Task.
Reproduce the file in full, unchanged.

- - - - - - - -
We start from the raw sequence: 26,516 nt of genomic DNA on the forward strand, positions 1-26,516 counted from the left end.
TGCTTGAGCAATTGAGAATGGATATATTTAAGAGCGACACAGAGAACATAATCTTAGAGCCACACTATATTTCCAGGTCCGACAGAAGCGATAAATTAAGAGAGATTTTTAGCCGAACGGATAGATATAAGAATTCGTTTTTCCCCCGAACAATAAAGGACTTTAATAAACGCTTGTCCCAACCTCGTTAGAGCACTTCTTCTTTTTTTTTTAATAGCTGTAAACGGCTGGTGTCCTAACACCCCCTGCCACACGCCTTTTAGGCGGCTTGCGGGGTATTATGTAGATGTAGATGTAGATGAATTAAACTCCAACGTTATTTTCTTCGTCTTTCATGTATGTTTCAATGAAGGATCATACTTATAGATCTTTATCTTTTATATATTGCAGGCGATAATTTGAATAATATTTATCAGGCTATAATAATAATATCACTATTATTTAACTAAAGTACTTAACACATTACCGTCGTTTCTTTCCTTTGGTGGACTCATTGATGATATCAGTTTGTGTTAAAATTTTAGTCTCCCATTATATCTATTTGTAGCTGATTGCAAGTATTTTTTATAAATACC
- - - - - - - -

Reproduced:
We start from the raw sequence: 26,516 nt of genomic DNA on the forward strand, positions 1-26,516 counted from the left end.
TGCTTGAGCAATTGAGAATGGATATATTTAAGAGCGACACAGAGAACATAATCTTAGAGCCACACTATATTTCCAGGTCCGACAGAAGCGATAAATTAAGAGAGATTTTTAGCCGAACGGATAGATATAAGAATTCGTTTTTCCCCCGAACAATAAAGGACTTTAATAAACGCTTGTCCCAACCTCGTTAGAGCACTTCTTCTTTTTTTTTTAATAGCTGTAAACGGCTGGTGTCCTAACACCCCCTGCCACACGCCTTTTAGGCGGCTTGCGGGGTATTATGTAGATGTAGATGTAGATGAATTAAACTCCAACGTTATTTTCTTCGTCTTTCATGTATGTTTCAATGAAGGATCATACTTATAGATCTTTATCTTTTATATATTGCAGGCGATAATTTGAATAATATTTATCAGGCTATAATAATAATATCACTATTATTTAACTAAAGTACTTAACACATTACCGTCGTTTCTTTCCTTTGGTGGACTCATTGATGATATCAGTTTGTGTTAAAATTTTAGTCTCCCATTATATCTATTTGTAGCTGATTGCAAGTATTTTTTATAAATACC